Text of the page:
Stars Hollow Moments

In my years since graduating high school, I have had the opportunity to live in a variety of different small towns.  Having grown up in Chicago suburbia, I don’t know if some of the small-town experiences I’ve had are par for the course for small-town living or if they just seem funny to me due to my background

When Batman and I were living in small-town Montana and I was pregnant with our first child, he ended up getting his CDL and went to work as a truck driver.   Near the end of my pregnancy, there was a wildfire encroaching on our small town — at least for those people who lived farther back in the woods, up near the border of the Bob Marshall Wilderness.  The forest service was great at organizing town meetings — yes, town meetings — about once a week.  While they held the meetings under the guise of letting everyone know how the firefighting efforts were going, I think the real reason for the meetings was to allow locals to come and ask questions instead of having to answer the same questions over and over on the phone.

Now, we lived on a poorly-maintained dirt road.  The garbage man even refused to come down our street, and told me — during my seventh month of pregnancy — that we would have to bring our trash to the side of the highway for him.  Uh, no thanks.  If we were going to have to load it all up, why not take it to the dump for free instead of paying Mr. “I don’t want to drive on your cruddy road”  to do it?  Anyway, all this to say that Batman had to find other places to park his semi-trailer when he was home.  Usually he left it in the parking lot near the seldom-used community center.     It was during one of the fire information meetings that Batman had to go back to work.  He showed up with his truck, and his trailer was boxed in by meeting attendees.

Can you picture it?  Batman enters the log-cabin community center.

“Excuse me.”

Silence falls.  Chatter about possible evacuation or whether the fire fighters think the blaze will cross the highway comes to a grinding halt.  All heads turn towards him.

“Um, I need to get my trailer and go back to work.  There are some vehicles blocking my trailer.”

When I told my mom about this, she said, “Was it like the Stars Hollow town meetings on Gilmore Girls?”

Pretty much.

These days, I find myself in a small mountain community in Southern California.  We do not have forest rangers going door to door posting warnings about wildfires and informational meetings.  When my town was evacuated due to wildfire, there was no personal notification.  Perhaps I’ll tell our evacuation story another day.  However, in true Stars Hollow fashion, we have a troubadour.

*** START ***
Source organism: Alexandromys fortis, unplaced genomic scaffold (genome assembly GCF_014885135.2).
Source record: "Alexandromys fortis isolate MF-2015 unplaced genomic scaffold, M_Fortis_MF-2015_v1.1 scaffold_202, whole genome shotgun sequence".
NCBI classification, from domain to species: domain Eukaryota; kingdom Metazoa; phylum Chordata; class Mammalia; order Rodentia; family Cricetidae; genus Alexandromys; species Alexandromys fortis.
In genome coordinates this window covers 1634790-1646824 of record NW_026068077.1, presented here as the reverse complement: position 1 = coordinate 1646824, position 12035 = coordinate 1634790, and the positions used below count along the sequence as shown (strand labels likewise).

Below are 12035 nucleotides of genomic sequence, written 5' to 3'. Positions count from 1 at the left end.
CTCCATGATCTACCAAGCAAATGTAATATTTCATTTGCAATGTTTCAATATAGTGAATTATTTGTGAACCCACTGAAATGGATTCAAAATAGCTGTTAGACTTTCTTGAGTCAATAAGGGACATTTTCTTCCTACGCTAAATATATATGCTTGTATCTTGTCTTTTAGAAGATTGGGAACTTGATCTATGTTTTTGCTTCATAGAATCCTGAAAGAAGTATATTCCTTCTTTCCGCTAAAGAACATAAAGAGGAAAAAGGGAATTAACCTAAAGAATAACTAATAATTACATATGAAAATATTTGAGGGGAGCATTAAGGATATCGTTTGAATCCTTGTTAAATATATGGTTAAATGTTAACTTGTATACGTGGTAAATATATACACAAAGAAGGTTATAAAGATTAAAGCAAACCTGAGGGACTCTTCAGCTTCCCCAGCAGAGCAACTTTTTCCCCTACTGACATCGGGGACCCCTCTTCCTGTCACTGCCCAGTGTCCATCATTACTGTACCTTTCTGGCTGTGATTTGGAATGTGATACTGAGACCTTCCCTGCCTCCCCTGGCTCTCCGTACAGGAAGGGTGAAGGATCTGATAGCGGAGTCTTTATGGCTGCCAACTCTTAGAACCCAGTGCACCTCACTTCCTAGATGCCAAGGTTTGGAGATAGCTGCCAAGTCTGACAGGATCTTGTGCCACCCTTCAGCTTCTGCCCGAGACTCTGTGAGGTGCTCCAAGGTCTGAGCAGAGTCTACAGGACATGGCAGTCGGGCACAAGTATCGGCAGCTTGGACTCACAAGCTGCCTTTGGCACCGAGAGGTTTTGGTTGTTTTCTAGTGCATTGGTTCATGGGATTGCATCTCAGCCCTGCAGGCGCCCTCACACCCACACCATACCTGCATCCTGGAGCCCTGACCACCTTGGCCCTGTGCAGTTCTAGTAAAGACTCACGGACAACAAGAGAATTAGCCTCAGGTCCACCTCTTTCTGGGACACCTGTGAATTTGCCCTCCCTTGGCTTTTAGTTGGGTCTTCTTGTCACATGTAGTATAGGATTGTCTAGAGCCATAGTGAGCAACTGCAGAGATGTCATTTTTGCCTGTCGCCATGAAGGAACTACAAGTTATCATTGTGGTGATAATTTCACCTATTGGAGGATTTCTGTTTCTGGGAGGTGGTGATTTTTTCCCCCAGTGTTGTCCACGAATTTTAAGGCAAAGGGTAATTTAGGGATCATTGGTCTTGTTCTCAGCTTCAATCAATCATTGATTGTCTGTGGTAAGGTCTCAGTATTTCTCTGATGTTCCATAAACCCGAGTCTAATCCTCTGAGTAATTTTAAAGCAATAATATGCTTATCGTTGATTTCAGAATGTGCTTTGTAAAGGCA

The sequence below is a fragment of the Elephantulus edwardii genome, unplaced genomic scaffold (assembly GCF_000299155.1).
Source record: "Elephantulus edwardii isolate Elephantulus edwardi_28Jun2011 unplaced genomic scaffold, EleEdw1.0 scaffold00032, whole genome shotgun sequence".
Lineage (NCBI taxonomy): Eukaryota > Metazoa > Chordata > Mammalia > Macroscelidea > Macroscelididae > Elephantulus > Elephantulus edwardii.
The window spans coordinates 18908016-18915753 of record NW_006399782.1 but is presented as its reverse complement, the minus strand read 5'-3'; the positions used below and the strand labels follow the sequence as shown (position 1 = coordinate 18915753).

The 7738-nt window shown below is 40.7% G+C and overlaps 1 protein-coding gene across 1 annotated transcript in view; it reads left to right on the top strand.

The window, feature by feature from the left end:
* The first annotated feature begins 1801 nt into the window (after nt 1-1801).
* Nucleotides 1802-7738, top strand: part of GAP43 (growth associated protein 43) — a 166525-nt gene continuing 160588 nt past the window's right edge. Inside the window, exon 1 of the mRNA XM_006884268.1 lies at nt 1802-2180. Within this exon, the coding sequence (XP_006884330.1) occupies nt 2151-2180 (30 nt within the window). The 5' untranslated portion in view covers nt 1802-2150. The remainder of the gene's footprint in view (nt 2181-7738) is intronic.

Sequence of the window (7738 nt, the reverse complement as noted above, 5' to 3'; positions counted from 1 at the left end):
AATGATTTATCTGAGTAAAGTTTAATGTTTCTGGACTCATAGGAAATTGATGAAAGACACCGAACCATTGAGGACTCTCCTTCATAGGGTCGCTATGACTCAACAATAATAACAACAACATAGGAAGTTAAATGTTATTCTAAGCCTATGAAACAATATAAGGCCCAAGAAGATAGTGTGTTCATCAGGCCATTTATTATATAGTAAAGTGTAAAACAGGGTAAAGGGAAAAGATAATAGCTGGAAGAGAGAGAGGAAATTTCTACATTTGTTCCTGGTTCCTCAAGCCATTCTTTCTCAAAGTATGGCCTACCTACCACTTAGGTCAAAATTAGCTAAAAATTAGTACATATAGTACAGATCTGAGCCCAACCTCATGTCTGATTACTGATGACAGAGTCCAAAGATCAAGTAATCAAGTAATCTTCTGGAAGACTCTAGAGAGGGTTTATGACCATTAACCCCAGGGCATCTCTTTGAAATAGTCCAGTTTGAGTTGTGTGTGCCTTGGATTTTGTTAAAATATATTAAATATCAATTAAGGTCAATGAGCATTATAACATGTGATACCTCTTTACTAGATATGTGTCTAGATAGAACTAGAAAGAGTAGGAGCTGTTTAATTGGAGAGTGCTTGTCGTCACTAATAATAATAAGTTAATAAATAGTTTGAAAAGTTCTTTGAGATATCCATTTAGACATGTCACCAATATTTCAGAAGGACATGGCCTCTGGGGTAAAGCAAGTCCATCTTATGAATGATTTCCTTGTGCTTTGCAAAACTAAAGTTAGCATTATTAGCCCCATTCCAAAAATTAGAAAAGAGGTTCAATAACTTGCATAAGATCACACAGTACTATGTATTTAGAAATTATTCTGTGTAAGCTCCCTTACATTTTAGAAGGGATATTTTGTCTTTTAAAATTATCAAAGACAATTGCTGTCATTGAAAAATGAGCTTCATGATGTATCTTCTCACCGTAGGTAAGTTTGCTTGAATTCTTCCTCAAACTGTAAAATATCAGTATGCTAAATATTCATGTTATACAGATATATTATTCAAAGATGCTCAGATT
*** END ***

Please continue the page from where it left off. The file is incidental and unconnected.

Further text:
Her name is Penny.  She has a coppery head of curls, an infectious smile, and a prosthetic leg.  She hangs out in the walkway outside the post office, giving out cheerful greetings and serenading everyone in town.  You see, everyone here has to get their mail via PO Box, so the post office is a central crossing point for all locals, whether they live in the mobile homes or lake-front mansions.

I don’t know what Penny’s story is or if she is aware that she seems like a character straight out of a television show or movie.  However I can’t help but appreciate her joyous songs and impromptu prayers.  The other day, as she saw me toting my two little munchkins in to get the mail, she exclaimed over their cuteness and energy.  To my surprise, she started praying for God to give me strength!  Everywhere I go with my kids, people ooooh and ahhhhh over them.  “Such big blue eyes!”   “Such blond hair!”  “Wow look at all her energy!  What a handful!”  Yet it’s not until we meet a possibly homeless, possibly playing with a less-than-full-deck woman that someone offers support to me as their mother, acknowledging that no matter how kids are, it is tough being a mom.

What’s more impressive to me, though, is that it seems like everyone likes Penny.  She almost always has someone different sitting and visiting with her on the bench.  In big cities, homeless people are invisible.  I am sure that my town has invisible homeless people too.  But I’ve never seen anyone glance at Penny with scorn or refuse to acknowledge her greetings.  I don’t think I am the only one who appreciates her strong, sure, country-singer-esque voice either.  The Penny phenomena makes me proud to live in this small town.

1 Comment (+add yours?)

  1. Danielle blankenship
    Aug 19, 2010 @ 14:39:18

    “She has a coppery head of curls, an infectious smile, and a prosthetic leg.” You Hit the nail on the head with that description. You are so great Erin! Yes we know Penny. We often give her rides in town and she has serenaded us in front of our house. Adam has talked with her for hours. Has she told you her stories of when her ex husband murdered a cop? She is not proud of her hells angels past and she has the most respect for police officers.



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